The majority of our food, however, has a much more storied path from farm to table – getting all the more complicated every day. Think of a pin-ball machine, the ball bouncing from lever to lever, working its way through chutes and channels, up and down, even side to side, depending on the whims (and luck) of whomever's at the helm. Our food, oddly enough, often takes a similar path, being passed from player to player in an effort to both add value (via processing, packaging and other marketing strategies) and to keep up with the erratic trends and demands of an increasingly global food system. Through each hand our food passes, a chunk of the food dollar is snatched, and the gap between what we pay at the checkout stand and what ends up in our family farmers' pockets is widened.

Thanks to the number crunchers at National Farmers Union (NFU), we now have some current stats to give us a better idea of the farmers' share of our grocery bill. NFU analyzed a select market basket of goods, ranging from carrots to cheddar cheese to top sirloin steak. Now back to the riddle…) Turns out a six-pack of beer, box of cereal and bag of potato chips all contribute very little to the farmers' bottom-line – about two cents of the food dollar. In other words, when we're purchasing these products we aren't really paying for the food so much as the transport and processing and packaging and wholesaling and retailing… (and…and…)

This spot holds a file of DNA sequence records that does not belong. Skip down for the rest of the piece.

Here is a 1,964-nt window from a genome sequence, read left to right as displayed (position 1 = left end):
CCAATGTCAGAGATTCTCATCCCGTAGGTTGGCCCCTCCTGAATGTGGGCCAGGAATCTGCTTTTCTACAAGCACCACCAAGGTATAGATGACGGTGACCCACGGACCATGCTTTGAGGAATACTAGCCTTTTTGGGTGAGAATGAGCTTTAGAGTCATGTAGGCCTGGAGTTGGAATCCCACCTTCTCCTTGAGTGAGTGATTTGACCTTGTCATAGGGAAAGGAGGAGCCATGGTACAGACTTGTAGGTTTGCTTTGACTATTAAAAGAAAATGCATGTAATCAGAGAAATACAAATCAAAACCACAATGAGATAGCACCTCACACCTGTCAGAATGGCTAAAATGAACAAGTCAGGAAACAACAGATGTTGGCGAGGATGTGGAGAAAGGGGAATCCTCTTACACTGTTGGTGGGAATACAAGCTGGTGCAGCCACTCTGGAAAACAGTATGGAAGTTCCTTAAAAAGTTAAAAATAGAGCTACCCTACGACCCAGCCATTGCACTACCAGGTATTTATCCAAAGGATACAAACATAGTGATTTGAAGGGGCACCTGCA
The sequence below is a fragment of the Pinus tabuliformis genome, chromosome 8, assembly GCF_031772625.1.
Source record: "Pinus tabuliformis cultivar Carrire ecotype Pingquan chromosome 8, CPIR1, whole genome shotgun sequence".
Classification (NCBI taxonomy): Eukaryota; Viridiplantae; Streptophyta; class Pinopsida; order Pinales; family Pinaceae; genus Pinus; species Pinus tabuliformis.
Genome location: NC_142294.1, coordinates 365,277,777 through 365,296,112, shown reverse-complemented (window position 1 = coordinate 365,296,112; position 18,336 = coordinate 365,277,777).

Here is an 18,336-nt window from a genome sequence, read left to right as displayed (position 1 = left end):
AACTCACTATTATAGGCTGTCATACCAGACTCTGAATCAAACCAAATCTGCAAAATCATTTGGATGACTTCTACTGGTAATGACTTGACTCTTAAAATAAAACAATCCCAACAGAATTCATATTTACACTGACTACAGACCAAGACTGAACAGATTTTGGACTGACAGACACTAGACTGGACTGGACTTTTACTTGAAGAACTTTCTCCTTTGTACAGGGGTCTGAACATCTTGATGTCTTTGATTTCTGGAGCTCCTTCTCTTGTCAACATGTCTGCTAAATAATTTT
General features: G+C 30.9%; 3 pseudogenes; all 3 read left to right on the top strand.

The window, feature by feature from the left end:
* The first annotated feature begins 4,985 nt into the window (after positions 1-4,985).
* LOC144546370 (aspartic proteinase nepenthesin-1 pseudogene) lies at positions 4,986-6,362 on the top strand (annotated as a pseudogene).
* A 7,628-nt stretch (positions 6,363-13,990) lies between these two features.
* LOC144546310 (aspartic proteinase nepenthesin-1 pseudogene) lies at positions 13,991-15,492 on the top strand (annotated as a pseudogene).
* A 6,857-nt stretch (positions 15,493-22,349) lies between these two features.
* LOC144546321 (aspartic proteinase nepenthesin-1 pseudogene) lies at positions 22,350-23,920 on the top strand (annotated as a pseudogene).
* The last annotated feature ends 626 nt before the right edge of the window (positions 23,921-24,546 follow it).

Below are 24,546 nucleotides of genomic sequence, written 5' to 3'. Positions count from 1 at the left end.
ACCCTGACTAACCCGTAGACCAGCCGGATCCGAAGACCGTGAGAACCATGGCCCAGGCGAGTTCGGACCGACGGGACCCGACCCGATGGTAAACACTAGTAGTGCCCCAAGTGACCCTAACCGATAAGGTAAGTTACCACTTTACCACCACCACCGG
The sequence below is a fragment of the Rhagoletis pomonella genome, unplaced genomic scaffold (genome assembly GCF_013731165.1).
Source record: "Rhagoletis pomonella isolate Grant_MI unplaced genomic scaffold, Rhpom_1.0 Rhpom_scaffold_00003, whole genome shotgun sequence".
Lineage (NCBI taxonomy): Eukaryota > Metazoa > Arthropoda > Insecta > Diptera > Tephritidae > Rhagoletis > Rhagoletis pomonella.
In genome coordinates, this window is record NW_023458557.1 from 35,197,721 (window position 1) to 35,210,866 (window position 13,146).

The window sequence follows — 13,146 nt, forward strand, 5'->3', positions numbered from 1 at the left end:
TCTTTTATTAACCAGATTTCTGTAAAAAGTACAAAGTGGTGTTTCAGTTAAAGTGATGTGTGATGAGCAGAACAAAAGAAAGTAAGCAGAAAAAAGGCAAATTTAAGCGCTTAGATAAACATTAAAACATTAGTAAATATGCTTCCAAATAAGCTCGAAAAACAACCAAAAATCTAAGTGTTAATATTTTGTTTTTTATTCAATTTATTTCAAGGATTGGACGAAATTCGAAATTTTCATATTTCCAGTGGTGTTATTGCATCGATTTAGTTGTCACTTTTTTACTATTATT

Fortunately for our family farmers, the products I chose to highlight aren't representative of the average cut, which, according to NFU, is around 20%. Yet, if we look at historical data, we find that the farmers' share of the food dollar has been slipping for years. According to Bruce Gardner, author of American Agriculture in the Twentieth Century: How it Flourished and What it Cost, farmer share fluctuated around a mean of 40 percent between World War I and 1970, but has declined ever since to its current state.

Furthermore, this 20% average isn't referring to farmer profit, per se, but what the farmer gets and then must use to repay farm expenses (expenses which have almost doubled since 2002).

So, what can you do to ensure that more of your food dollar is actually paying for food and making its way back to the family farmer?
  1. Go straight to the source! Through farmers markets, roadside stands, CSAs and even internet-sales, look for increasingly available opportunities to shorten the food chain and buy direct.

  2. Support domestic fair trade. Groups like Equal Exchange are well on their way in developing a domestic version of the international fair trade program that guarantees fair prices and a living wage for farmers.

  3. Look for local food in restaurants and supermarkets. In general, the farmers' share of food purchased in restaurants is less than if you were to buy the same food from a supermarket and cook it yourself (and, as I've just noted, the farmers' share of many supermarket goods can be quite small). But if you are buying or making meals made from locally sourced food, sold directly to the restaurant or grocer by family farmers, you can cut a number of links from the food chain and, in turn, ensure more of your money is making it back to the local farm economy.

  4. And, finally, buy fresh, unprocessed, unpackaged goods. Not only do these foods have fewer additives and packaging, making them a healthier choice for you and the environment, they have less added distribution and marketing costs, saving more of your food dollar for the farmer and your own personal pocketbook.